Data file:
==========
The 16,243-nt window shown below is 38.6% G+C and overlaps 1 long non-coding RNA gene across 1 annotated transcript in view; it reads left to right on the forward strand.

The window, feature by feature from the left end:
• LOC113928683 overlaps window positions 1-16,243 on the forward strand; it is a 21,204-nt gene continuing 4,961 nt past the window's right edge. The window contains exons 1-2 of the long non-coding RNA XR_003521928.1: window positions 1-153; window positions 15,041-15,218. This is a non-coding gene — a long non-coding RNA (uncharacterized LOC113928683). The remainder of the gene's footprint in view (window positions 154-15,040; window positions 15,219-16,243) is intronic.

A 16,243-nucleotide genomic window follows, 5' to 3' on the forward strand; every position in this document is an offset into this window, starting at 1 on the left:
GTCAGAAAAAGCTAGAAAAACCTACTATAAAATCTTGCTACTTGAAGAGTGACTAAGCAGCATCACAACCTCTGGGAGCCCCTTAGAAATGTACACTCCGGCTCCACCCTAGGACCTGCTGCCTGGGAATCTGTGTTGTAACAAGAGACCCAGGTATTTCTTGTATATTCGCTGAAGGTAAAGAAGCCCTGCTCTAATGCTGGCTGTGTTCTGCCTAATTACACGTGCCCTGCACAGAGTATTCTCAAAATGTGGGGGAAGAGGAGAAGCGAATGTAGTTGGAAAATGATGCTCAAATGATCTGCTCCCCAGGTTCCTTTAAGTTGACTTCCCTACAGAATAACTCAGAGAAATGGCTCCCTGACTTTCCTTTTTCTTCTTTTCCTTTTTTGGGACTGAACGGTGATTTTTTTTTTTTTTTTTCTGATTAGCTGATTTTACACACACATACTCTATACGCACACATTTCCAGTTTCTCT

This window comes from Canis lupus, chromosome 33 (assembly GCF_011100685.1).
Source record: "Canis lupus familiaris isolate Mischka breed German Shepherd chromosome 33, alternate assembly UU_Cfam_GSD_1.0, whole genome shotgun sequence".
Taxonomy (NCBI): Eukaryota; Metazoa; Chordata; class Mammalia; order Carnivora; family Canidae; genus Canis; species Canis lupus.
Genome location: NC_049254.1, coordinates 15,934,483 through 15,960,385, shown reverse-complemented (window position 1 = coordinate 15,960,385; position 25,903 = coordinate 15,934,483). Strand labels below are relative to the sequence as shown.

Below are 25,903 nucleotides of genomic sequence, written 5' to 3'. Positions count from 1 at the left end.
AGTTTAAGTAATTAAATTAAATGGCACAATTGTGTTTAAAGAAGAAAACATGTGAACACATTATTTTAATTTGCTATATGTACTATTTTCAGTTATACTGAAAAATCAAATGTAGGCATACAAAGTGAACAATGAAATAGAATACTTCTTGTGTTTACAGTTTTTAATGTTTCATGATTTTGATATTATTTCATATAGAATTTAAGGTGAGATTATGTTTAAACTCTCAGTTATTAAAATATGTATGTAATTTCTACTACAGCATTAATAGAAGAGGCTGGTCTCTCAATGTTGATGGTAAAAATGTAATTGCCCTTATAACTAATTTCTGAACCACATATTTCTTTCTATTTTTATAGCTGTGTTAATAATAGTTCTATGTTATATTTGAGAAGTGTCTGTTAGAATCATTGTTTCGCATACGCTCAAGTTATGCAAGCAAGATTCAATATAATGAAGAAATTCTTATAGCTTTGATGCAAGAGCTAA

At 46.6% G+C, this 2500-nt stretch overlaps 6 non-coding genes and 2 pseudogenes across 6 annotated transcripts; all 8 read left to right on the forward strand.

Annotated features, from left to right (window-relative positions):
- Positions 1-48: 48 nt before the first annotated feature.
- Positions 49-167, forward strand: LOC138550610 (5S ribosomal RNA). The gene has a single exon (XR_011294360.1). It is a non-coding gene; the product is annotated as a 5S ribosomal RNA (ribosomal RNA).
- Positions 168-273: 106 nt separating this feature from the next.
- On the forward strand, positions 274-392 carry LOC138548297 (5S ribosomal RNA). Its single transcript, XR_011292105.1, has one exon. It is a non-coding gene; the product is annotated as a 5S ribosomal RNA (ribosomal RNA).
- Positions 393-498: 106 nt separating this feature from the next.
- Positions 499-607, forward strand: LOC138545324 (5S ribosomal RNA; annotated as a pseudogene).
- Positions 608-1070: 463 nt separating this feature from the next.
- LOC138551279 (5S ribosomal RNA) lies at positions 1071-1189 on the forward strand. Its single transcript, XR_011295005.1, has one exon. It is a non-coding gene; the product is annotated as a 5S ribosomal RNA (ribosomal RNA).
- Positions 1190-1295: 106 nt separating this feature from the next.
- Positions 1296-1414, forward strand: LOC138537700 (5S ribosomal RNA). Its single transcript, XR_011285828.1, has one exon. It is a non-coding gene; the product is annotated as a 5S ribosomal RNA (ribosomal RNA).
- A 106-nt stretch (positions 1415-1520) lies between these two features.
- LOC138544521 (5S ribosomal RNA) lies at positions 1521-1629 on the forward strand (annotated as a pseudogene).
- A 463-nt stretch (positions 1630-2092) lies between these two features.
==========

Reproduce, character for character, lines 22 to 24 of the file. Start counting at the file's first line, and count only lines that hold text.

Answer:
- Positions 1190-1295: 106 nt separating this feature from the next.
- Positions 1296-1414, forward strand: LOC138537700 (5S ribosomal RNA). Its single transcript, XR_011285828.1, has one exon. It is a non-coding gene; the product is annotated as a 5S ribosomal RNA (ribosomal RNA).
- A 106-nt stretch (positions 1415-1520) lies between these two features.